Upper trapezius, levator scapula, posterior deltoid, supinator, extensor carpi radialis longus, extensor carpi radialis brevis, abductor pollicis longus, extensor pollicis longus, extensor pollicis brevis, extensor indicis, extensor retinaculum, adductor pollicis, dorsal interosseous
Associated Muscle Groups
Levator labii superioris
Large Intestine and Lung Meridian Muscle Groups

Large Intestine Meridian

Large Intestine and Lung Meridians
GB - Gall Bladder LV - Liver LU - Lung LI - Large Intestine ST - Stomach PA - Pancreas HE - Heart SI - Small Intestine BR - Brain SE - Sexual PE - Pericardium SK - Skin BL - Bladder KI - Kidney AP - Appendix TH - Thymus

Meridian Muscle Group Relationships

These are the balancing, opposing, and completing meridian muscle groups for the Large Intestine meridian muscle group (MMG).

Balancing
Completing
Opposing (Superficial)
Opposing (True)

Visualizing Your Muscle Groups

There are a large number of muscles in your body. Is there a way to think about them or visualize them in a way that makes them easy to understand? Of course. Here’s how.

Think of your body as eight cylindrical tubes, four stacked on top of each other, or sixteen half tubes. In your lower and upper body, there are tubes on the front, back, outside, inside and on the four angles in between. Each of those eight cylindrical tubes contain muscles in groups that go from your feet into your trunk and head, or from your arms into your face or trunk. Each of these major muscle group is concomitant with one meridian in TCM.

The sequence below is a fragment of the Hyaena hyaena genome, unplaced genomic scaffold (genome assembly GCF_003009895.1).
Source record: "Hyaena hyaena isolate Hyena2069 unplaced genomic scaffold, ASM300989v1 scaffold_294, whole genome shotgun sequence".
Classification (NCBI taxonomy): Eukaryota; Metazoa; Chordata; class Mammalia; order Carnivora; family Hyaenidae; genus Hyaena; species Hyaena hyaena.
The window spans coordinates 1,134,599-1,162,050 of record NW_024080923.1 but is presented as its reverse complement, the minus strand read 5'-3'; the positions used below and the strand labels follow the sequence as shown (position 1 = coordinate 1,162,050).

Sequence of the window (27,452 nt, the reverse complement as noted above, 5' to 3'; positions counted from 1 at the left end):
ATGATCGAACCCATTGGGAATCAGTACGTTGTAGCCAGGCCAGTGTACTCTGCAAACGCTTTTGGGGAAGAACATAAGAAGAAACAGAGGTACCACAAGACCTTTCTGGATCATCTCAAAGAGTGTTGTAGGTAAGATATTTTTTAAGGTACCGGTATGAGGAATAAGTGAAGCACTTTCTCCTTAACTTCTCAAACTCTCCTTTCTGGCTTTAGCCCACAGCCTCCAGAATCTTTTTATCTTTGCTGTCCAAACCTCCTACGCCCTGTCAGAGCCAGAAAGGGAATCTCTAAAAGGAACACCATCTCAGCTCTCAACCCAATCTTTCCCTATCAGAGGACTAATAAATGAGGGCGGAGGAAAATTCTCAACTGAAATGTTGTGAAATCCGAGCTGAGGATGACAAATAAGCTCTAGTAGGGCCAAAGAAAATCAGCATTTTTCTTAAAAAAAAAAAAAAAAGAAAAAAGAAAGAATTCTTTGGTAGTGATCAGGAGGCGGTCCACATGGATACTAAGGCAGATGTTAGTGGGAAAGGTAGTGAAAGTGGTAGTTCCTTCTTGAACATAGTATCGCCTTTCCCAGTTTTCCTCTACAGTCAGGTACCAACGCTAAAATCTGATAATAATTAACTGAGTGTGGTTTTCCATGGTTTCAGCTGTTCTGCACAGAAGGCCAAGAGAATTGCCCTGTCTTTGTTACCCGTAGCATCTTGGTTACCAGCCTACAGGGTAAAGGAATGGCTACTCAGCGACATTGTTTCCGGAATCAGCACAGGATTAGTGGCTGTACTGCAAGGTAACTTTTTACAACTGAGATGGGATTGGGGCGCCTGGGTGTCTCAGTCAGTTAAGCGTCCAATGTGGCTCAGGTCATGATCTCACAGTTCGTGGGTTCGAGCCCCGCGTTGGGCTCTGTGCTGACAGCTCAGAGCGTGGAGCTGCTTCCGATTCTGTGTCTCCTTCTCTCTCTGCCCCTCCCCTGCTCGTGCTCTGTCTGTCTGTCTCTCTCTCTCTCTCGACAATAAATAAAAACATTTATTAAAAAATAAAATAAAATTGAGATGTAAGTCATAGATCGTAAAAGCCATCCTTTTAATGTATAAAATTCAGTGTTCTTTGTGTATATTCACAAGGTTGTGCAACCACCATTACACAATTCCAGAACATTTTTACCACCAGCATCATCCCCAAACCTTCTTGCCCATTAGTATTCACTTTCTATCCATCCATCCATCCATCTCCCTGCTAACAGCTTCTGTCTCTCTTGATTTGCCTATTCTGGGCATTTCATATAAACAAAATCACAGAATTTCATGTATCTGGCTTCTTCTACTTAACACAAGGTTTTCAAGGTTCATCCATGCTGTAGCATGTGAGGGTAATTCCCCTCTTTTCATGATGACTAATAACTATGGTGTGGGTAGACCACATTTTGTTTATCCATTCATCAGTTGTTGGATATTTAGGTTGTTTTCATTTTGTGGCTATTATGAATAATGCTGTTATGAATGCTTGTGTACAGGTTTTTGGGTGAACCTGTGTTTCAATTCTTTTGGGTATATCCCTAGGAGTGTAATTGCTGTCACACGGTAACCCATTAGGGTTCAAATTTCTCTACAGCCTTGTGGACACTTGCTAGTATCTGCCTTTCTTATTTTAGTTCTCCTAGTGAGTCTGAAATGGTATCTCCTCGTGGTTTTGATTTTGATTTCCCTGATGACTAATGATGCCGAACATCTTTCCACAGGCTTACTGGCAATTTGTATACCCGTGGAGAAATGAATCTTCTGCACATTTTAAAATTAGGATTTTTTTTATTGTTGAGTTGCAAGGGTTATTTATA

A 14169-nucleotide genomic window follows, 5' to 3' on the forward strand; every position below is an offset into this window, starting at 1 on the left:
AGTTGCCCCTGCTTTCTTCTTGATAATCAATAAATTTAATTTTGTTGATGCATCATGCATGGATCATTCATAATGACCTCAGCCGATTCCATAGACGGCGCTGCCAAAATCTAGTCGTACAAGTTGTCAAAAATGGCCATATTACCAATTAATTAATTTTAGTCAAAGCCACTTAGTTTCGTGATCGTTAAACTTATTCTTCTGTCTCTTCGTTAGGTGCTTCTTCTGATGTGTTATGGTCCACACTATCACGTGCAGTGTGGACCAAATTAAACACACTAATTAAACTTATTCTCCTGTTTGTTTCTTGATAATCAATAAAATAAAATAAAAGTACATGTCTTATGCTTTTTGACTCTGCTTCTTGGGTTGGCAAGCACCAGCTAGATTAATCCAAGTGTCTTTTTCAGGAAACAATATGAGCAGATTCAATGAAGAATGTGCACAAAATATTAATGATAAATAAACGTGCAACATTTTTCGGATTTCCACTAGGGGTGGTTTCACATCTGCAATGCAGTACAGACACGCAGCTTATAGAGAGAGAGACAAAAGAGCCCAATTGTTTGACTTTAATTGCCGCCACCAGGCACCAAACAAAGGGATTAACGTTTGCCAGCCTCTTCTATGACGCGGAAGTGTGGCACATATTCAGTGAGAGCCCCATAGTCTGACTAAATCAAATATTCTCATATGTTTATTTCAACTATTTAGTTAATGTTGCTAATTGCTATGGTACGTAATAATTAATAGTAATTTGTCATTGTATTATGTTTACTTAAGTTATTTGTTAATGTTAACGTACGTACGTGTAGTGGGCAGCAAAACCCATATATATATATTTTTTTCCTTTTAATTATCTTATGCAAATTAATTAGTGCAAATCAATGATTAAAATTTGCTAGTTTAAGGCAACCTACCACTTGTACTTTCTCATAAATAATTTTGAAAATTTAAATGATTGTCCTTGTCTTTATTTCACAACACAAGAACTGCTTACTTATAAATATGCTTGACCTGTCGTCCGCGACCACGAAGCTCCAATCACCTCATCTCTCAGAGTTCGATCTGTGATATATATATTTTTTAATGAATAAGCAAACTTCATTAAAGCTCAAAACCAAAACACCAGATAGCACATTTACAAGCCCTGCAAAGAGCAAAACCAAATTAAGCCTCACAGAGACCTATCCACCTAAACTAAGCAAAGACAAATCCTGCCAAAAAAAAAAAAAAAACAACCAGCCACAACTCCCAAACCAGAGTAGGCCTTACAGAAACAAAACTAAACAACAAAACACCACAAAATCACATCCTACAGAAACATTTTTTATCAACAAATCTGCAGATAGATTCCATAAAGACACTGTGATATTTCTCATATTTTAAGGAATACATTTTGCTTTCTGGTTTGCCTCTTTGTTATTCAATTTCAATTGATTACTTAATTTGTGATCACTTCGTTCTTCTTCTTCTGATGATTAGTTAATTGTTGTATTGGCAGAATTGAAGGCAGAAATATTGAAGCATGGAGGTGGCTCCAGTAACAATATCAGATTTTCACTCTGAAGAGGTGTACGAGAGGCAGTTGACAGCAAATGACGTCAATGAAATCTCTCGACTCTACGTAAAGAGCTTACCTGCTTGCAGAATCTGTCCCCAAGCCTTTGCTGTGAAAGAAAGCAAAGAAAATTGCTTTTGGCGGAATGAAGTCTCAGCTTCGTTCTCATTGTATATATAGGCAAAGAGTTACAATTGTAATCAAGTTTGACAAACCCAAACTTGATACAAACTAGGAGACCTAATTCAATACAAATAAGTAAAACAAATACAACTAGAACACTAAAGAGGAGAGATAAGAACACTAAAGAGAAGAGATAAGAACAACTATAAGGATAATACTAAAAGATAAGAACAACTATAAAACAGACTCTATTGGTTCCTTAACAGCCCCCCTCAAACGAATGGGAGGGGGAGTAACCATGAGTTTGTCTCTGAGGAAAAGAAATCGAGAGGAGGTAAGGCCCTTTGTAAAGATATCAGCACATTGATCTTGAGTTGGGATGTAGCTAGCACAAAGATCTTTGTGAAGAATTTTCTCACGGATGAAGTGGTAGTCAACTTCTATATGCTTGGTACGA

Balancing Muscle Group

Balancing muscles are located directly through the bone across from each other and have opposite directions of action. In Western anatomy, these same muscles are called agonist and antagonist of one another. Because the sixteen meridian muscle groups balance as eight pairs of muscle groups, they are called Balancing Meridian Muscle Groups. The balancing muscles are dependent on each other to make possible maximum shortening and lengthening movements, because as one side of the body shortens the other lengthens. But because both the strengthening and stretching of any muscle depends on the flexibility of its balancing muscle, the balancing muscle group is always the determining factor in developing the strength and flexibility of the muscle (assuming there is no unusual damage to the muscle group you are trying to strengthen or stretch).

The Large Intestine MMG is a yang meridian in the upper body, traversing the anterior lateral aspect of the arms.